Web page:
I talk to a lot of law students who oppose the creation of another law school in Ontario and are not happy that Ryerson University’s law school has been approved by the Law Society of Ontario. I know how they feel. Many of them are in six-figure debt and are facing down the prospect of a competitive job market in their late twenties.
A small but significant percentage of law students will not get good law jobs and some will get good law jobs that do not pay as much as they may have hoped or expected to start their careers. The law students who are facing down these difficult circumstances understand how competitive the process they are involved in is and they feel a sense bewilderment and frustration when forces beyond their control add to the competitiveness of this process.
I understand the feeling and, of course, sympathize with the students, but I believe their feelings are misplaced. A law school at Ryerson will not add to the competitiveness of the process and, therefore, the only reasonable position is to support its creation.
I have noticed in my career as a criminal lawyer that people make comparisons between alternatives that are logically flawed or do not exist at all. I encounter this situation when law students ask me the question, “How much does a criminal lawyer make?”
In most circumstances, they are picturing a scenario that is logically flawed in considering whether they should become a criminal lawyer or another type of lawyer, such as a corporate lawyer. But this scenario is logically flawed because a person that has the skills and inclination to be successful in criminal law is unlikely to have the skills and inclination to be successful in corporate law. In a similar vein of thinking about real world alternatives, I very often come face to face with clients that refuse to accept that the only options in a criminal case are to plead guilty or to exercise their right to trial. I have had a number of conversations with clients that seem to be trying to convince themselves (it can’t be that they are trying to convince me, can it?) that there must be some way to choose a third option and not have to make a choice between the two bad alternatives that are in front of them. But that is life sometimes — a choice between two bad alternatives.
What the students that oppose the creation of Ryerson University’s law school’s are missing is that there is no scenario where the process in which they are involved becomes less competitive and less fraught with the risk that they will fall short of their expectations. I understand how painful this is to hear (or read), but it is necessary to internalize this truth to give students the best chance for success in the field of law where the competition never ends.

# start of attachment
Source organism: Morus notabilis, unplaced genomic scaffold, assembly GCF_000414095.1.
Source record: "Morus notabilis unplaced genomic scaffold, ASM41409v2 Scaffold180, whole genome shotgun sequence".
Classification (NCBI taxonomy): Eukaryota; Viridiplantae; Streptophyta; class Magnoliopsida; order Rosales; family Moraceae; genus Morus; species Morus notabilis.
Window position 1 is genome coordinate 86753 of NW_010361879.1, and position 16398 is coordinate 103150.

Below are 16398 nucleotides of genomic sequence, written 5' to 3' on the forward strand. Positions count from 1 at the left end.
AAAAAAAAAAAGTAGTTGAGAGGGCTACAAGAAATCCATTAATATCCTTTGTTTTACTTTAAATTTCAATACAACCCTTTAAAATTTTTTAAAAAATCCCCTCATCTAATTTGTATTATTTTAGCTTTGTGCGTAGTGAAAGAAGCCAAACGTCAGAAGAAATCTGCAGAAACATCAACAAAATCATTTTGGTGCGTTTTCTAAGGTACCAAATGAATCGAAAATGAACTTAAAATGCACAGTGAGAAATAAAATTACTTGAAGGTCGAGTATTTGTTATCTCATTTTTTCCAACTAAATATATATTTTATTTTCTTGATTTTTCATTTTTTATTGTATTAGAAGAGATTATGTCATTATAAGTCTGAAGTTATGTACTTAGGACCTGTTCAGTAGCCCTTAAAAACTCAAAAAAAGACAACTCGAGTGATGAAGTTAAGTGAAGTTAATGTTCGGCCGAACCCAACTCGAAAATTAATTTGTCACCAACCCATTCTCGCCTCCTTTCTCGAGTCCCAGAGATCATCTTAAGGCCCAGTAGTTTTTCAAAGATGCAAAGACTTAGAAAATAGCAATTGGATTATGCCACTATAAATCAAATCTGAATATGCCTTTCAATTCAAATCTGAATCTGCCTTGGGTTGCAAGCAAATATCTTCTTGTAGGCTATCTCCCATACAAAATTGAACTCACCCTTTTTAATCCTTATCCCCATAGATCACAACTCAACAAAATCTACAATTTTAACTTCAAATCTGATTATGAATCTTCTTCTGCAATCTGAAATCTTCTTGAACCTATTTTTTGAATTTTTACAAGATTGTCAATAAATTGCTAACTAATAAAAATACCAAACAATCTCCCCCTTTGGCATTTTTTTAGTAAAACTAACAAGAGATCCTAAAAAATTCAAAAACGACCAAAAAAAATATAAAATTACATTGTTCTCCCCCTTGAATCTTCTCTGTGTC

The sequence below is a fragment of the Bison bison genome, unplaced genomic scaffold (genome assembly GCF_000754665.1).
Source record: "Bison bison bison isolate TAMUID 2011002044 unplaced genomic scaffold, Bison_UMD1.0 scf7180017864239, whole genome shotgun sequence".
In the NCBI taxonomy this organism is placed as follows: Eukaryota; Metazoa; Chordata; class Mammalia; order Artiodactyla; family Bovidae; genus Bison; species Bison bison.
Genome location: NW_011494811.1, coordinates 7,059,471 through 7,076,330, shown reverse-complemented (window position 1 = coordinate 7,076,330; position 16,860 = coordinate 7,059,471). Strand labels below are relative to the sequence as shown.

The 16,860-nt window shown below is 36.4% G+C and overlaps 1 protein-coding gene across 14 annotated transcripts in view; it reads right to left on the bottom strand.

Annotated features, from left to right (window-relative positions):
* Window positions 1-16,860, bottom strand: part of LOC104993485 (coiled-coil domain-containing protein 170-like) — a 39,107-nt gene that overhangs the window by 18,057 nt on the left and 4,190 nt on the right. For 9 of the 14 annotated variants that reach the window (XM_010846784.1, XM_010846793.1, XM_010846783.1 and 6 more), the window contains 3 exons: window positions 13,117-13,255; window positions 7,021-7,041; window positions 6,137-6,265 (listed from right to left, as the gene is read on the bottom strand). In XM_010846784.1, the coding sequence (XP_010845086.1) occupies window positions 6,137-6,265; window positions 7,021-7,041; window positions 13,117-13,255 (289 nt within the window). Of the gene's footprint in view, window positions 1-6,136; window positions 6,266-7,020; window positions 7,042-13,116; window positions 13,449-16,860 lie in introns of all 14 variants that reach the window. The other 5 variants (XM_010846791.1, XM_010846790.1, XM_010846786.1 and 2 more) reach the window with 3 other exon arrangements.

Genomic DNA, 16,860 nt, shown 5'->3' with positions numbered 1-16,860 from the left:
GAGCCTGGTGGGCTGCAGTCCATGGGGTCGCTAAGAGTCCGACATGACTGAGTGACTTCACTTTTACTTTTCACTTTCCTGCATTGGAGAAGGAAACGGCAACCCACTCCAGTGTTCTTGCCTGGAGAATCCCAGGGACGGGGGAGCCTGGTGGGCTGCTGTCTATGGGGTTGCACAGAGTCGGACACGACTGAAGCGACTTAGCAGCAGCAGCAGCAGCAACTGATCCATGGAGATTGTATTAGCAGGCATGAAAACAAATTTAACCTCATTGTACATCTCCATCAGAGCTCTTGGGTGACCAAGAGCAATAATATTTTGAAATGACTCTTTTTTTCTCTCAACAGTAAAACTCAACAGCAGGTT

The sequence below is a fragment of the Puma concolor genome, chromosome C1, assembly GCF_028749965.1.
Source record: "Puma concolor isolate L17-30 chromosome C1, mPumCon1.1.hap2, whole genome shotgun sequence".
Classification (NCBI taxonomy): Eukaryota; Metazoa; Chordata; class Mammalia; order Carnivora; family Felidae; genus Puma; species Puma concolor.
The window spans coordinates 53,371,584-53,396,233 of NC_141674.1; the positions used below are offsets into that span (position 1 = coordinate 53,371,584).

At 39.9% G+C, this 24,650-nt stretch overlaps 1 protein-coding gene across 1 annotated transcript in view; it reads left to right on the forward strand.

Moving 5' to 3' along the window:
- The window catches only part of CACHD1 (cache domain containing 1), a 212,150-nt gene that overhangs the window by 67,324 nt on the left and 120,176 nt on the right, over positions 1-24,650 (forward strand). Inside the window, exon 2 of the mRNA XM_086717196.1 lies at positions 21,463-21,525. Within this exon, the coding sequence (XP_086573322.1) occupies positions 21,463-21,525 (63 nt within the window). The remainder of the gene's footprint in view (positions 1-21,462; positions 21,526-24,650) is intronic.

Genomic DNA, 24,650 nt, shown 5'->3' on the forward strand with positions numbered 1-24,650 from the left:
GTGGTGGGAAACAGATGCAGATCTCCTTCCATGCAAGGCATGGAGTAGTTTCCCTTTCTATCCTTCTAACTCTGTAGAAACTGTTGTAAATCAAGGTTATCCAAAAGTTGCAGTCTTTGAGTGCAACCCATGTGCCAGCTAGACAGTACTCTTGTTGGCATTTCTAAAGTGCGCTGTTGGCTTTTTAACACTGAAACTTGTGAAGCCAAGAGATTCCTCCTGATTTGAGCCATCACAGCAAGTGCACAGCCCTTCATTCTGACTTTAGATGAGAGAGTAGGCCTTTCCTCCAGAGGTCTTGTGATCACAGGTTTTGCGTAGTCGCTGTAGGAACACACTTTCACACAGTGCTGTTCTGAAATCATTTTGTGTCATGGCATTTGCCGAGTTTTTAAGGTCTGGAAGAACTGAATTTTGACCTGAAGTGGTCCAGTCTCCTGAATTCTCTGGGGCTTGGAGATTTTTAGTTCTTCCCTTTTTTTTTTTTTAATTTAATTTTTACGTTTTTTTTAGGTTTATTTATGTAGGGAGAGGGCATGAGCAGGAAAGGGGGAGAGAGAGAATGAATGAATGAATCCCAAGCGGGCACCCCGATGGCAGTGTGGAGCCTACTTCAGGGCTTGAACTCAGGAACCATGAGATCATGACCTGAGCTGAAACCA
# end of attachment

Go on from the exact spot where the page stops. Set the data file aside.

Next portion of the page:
This can be easily deduced by looking at the circumstances as they truly are and not imagining them as one might want them to be.
The Law Society of Ontario could restrict class sizes at the Ontario law schools, but class sizes have gone up significantly since I graduated law school in 2008. It is obvious that in enlarging the class sizes significantly that the law schools have devalued the degree in economic terms. When there is more of something, it is less valuable.
Similarly, the LSO could have also restricted foreign-trained law students that become certified in Canada to a limited number. The law society made the decision not to — anyone can train at any foreign law school and become certified to practise law in Canada. In the case of the foreign-trained lawyers, this is a notable and revealing case of inaction by the LSO because of the disparity in quality among many foreign law schools.
Being that class sizes at the existing law schools are expanding and that Canadian students are studying abroad and returning to practice, what is the possible objection to the creation of a new, good law school in Toronto at a university that is known for creativity, use of technology, teaching entrepreneurship and that wants to ensure it selects a class that actually represents the ethnically and racially diverse population of Toronto?
There will be thousands of prospective law students who will apply to Ryerson University. It will be forced to be discerning and the students are likely to be much better than many law students that are currently becoming Canadian lawyers. And what is the difference, in practical terms, between creating a new law school and increasing the number of spots for law students at existing Canadian law schools?
There are hundreds of more spots at the existing law schools than there were when I graduated. For all intents and purposes, the existing law schools created one or two new schools in Ontario since I went to law school, but they simply did not tell anyone about it.
The reality is that there is no alternative for law students that does not involve intense competition. The two real alternatives are intense competition with Ryerson University and its tech-savvy, entrepreneurial-minded, diverse graduates or intense competition without them. If you accept that there is no evading the intense competition, no negative feelings are justified toward a new law school at Ryerson University.
It is my hope that a law school with a focus on technology, entrepreneurship and diversity has a chance to produce better and more successful lawyers than the law schools that are already in existence that are less able — or less willing because of their reliance on their reputation — to adapt to modern realities of legal practice. And it is very difficult to oppose that.